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RE: [hwarncke@Adobe.COM: Re: [dav-dev] Depth Infinity Requests]

From: Wright, Tom <Tom.Wright@gbr.xerox.com>
Date: Fri, 7 Jul 2000 08:45:28 +0100
Message-ID: <117E8D1FCCA3D111940C00805FEF6060016A182C@gbrwgcms01.wgc.rx.xerox.com>
To: "'Brian Morin'" <bmorin@microsoft.com>, "'WebDAV WG'" <w3c-dist-auth@w3.org>
Cc: "Hall, Shaun" <Shaun.Hall@gbr.xerox.com>
While what you say is true, it puts a huge load in the network, one of the
purposes of infinite requests was to perform an operation all in one go on
the server with out excessive comms from the client to the server ala

Handling one large request is far more efficient that handling lots of small
requests, particularly when the resources are not on a file system , e.g.
accessing a Database or other custom repository.

I strongly oppose the removal of PROPFIND infinite depth requests.

As an aside, as for n depth requests, how deep is n ?? It seems a bit


<All opinions are my own, not necessarily that of my employer>

-----Original Message-----
From: Brian Morin [mailto:bmorin@microsoft.com]
Sent: 06 July 2000 21:44
Subject: RE: [hwarncke@Adobe.COM: Re: [dav-dev] Depth Infinity Requests]

Wouldn't the scenario Hartmut gave be better addressed with a DASL request
to pull up only the list of modified files?

Doing lots of depth 1 propfinds is not all that bad.  If you pipeline the
requests you can elminate a lot of the latency, assuming a tree with
non-trivial breadth.  You get hiarchical structure built in (propfind XML
entries in a depth infinity response do not appear to be ordered, leaving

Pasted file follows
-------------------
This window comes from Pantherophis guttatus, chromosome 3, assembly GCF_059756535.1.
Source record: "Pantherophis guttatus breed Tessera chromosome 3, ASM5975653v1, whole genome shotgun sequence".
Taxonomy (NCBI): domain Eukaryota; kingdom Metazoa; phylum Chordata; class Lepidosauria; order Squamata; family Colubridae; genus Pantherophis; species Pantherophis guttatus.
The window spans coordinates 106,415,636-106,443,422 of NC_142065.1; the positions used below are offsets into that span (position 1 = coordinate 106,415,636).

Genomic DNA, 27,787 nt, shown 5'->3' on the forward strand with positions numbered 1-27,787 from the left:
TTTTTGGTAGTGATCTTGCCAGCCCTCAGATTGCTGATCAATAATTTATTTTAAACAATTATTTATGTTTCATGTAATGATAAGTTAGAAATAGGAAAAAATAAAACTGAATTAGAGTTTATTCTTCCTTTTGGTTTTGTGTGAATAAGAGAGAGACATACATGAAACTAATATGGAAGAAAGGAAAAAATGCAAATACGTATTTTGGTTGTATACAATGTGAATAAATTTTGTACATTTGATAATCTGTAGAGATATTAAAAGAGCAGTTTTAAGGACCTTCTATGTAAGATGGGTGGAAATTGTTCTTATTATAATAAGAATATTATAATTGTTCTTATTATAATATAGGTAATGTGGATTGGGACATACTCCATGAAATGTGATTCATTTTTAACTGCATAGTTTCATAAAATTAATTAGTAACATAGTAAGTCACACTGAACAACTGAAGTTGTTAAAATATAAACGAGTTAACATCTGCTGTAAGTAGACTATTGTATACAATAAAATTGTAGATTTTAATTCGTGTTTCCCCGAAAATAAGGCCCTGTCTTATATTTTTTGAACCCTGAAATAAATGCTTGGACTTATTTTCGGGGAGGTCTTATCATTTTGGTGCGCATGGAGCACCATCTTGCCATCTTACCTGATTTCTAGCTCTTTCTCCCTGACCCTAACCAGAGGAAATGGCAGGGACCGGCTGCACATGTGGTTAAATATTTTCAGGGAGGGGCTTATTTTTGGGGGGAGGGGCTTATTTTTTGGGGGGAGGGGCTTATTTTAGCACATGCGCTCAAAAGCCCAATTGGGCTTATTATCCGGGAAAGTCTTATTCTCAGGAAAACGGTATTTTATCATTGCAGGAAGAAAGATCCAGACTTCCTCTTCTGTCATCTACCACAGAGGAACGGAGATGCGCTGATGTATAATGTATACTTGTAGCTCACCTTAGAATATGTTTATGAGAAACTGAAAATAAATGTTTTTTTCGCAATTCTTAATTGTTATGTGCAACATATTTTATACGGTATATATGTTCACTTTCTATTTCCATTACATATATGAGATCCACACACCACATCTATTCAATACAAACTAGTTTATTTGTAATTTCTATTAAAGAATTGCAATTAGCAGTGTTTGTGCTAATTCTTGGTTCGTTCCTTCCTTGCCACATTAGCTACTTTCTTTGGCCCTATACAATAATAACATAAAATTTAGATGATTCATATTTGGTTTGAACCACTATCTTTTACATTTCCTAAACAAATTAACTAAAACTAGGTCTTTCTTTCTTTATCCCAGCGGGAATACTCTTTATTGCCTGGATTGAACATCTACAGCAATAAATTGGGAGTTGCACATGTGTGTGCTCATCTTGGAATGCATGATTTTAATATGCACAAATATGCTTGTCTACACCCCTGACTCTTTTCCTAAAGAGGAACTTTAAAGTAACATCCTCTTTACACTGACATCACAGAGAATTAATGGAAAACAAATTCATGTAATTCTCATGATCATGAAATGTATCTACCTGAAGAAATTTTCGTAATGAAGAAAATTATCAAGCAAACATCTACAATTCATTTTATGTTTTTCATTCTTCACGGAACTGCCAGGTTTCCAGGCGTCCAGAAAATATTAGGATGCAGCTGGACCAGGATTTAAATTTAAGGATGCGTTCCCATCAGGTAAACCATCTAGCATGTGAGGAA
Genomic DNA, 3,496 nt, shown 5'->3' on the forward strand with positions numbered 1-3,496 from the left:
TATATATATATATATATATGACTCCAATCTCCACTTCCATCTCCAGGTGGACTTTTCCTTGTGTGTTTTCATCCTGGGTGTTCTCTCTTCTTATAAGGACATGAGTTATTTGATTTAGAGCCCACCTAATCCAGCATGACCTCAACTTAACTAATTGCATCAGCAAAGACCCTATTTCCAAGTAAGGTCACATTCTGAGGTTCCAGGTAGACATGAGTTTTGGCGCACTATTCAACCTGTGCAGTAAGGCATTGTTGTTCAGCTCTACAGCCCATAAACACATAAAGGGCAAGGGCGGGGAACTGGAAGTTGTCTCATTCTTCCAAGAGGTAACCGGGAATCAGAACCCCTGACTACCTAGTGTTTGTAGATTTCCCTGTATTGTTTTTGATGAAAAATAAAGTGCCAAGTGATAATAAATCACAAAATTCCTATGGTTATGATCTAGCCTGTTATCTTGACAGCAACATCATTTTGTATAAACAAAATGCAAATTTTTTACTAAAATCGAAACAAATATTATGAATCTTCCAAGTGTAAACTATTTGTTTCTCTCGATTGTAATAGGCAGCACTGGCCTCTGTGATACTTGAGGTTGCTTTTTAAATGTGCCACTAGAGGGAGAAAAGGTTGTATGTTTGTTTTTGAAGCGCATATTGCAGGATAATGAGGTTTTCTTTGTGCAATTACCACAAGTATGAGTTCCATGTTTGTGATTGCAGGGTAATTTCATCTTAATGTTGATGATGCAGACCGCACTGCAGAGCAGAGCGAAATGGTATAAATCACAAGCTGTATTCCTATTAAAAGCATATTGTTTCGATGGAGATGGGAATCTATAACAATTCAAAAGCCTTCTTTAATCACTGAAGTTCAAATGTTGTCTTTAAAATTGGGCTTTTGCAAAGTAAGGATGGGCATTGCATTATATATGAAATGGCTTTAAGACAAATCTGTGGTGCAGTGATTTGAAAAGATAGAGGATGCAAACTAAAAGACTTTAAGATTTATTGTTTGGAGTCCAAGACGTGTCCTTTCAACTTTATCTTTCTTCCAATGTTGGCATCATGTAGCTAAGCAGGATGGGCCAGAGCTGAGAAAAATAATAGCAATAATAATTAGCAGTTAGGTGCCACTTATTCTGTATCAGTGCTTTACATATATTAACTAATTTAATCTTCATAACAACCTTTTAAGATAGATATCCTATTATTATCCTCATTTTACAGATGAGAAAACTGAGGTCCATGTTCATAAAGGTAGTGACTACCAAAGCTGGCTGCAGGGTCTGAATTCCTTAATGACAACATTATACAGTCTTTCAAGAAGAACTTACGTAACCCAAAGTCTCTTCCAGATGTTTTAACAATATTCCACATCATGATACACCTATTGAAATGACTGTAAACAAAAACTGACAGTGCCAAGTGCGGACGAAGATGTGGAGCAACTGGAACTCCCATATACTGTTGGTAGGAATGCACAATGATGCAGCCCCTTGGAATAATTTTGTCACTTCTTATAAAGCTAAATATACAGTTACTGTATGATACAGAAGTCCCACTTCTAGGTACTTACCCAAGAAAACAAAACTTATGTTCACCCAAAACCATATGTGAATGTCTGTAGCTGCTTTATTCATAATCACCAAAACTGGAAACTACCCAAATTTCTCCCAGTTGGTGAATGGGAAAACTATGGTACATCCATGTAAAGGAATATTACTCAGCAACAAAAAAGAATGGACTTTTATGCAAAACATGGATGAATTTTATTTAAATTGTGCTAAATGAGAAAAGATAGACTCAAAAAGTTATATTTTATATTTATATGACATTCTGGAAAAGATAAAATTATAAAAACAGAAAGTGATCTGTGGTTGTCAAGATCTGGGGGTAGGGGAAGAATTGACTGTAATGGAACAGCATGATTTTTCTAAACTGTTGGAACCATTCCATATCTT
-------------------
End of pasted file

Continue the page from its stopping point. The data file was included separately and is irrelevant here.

the client to rebuild the hiarchy from URLs.)  Finally, you are sending a
lot of small requests to a  web server, which is usually designed to
efficently handle a lot of small requests.

-----Original Message-----
From: Hartmut Warncke [mailto:hwarncke@Adobe.COM]
Sent: Thursday, July 06, 2000 8:23 AM
Subject: Re: [hwarncke@Adobe.COM: Re: [dav-dev] Depth Infinity Requests]

I am of the opinion that disallowing  depth infinity PROPFINDS
would cut off one of the main WebDAV features.  In order to
explain that opinion I  would  like to give you a short example
how we use WebDAV in Adobe GoLive 5.0 (the following sample
is not a theoretical one it's out of the everday life of a GoLive user):

Imagine that you need the modification dates of  1000 resources
on the server in order to synchronize the resources on the server
with the resources on your local machine. Even if the resources
are located in a directory with a very deep hierarchy it's not a
problem with a depth infinity PROPFIND. You ask the server for
the dates and get the response for all the 1000 resources within one
Network request/ response.

On the other hand if you stick to PROPFIND Depth: 1 you end up
in a tremendous drawback (a ftp-like solution) because the client
software has to go down the hierarchy step by step and ask for the
content of each directory  level. The User has  to be very patient
in that scenario ...

So to my mind the infinity PROPFIND is a main WebDAV feature
for practical purposes.

In addition to that I would like to draw your attention to the fact
that it is very difficult to base a software implementation on a
WebDAV RFC which changes frequently because we are not able
to ship a new Release of our software every two weeks.


"Clemm, Geoff" wrote:

> I think we should disallow Depth:infinity on a PROPFIND, and require that
> the client pass in some maximum depth to let the server know when it
> should stop.
> Cheers,
> Geoff
Received on Friday, 7 July 2000 03:56:21 UTC

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